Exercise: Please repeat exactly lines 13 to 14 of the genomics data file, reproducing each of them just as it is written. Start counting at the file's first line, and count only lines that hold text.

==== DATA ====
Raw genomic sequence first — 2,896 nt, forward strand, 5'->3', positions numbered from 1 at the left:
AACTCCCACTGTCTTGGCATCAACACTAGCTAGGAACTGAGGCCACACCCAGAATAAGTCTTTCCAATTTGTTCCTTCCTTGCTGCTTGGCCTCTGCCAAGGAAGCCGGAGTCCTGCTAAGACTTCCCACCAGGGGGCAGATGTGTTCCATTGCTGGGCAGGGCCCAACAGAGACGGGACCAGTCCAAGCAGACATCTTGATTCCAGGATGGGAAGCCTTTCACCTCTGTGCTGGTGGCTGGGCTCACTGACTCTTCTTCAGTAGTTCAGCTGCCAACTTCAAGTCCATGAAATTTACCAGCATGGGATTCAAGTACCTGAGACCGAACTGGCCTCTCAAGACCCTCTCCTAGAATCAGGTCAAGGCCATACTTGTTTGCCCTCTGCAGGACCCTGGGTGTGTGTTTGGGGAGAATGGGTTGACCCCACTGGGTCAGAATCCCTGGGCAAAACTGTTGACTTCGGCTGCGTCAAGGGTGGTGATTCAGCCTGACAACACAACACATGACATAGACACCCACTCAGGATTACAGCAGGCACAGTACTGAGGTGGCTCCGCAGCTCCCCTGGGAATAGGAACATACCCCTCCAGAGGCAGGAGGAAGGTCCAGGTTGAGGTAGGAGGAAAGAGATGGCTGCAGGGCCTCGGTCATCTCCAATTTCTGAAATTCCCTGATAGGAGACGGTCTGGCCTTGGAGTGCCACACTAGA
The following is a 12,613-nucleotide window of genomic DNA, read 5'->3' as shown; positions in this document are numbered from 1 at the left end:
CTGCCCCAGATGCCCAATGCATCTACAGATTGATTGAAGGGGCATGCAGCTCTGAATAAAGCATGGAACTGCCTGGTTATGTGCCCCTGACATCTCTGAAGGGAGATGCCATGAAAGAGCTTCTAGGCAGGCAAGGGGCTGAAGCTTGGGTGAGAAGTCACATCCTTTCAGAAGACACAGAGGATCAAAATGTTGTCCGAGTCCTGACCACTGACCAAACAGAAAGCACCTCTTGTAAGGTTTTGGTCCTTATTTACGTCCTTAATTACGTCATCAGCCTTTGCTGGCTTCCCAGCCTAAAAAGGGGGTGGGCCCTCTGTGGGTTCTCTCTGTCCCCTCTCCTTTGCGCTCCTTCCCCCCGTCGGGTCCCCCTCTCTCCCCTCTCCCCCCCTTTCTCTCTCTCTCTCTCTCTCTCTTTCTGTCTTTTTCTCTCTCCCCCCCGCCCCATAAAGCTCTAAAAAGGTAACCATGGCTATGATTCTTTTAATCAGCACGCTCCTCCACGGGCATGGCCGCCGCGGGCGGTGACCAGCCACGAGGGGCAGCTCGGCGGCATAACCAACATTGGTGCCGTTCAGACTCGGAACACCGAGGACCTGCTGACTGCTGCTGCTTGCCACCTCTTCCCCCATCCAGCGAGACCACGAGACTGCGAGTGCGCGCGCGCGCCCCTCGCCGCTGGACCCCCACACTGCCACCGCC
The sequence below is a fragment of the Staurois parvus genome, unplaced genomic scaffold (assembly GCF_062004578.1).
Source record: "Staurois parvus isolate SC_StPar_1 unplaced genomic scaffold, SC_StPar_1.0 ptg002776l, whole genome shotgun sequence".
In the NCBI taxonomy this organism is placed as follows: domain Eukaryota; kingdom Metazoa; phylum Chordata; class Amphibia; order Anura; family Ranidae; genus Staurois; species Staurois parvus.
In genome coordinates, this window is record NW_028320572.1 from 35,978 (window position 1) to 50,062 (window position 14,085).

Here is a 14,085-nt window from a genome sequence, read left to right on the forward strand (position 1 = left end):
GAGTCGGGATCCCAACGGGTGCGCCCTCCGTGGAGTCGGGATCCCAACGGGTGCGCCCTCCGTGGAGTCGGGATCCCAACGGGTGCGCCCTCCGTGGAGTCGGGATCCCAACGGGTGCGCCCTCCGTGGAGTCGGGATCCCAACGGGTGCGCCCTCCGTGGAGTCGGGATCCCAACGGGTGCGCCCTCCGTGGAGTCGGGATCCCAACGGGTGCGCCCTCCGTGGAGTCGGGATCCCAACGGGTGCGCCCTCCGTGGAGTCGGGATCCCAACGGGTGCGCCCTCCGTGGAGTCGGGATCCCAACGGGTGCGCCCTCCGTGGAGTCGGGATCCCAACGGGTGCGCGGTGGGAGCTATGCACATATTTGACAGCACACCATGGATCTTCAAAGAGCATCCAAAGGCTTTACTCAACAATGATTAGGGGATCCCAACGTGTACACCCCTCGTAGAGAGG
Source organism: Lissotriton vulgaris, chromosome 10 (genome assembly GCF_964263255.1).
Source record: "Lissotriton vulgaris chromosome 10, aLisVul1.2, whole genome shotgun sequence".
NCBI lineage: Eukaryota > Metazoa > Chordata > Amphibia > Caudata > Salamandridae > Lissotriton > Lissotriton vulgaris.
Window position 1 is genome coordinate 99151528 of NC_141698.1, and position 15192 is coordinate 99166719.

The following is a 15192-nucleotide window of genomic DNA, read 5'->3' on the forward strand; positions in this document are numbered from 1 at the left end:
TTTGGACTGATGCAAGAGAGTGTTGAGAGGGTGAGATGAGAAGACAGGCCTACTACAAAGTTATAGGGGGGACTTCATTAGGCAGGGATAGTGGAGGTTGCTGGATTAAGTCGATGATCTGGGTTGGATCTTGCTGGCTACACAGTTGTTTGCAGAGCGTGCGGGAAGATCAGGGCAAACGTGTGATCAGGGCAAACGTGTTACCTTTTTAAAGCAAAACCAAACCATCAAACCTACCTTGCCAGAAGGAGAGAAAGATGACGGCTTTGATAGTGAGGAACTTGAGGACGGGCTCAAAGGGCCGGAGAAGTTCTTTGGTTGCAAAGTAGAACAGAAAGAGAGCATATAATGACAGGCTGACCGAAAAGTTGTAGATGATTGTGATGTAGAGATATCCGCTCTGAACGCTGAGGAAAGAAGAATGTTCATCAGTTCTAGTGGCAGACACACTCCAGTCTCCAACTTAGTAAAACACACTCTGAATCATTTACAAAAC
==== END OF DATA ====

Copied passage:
NCBI lineage: Eukaryota > Metazoa > Chordata > Amphibia > Caudata > Salamandridae > Lissotriton > Lissotriton vulgaris.
Window position 1 is genome coordinate 99151528 of NC_141698.1, and position 15192 is coordinate 99166719.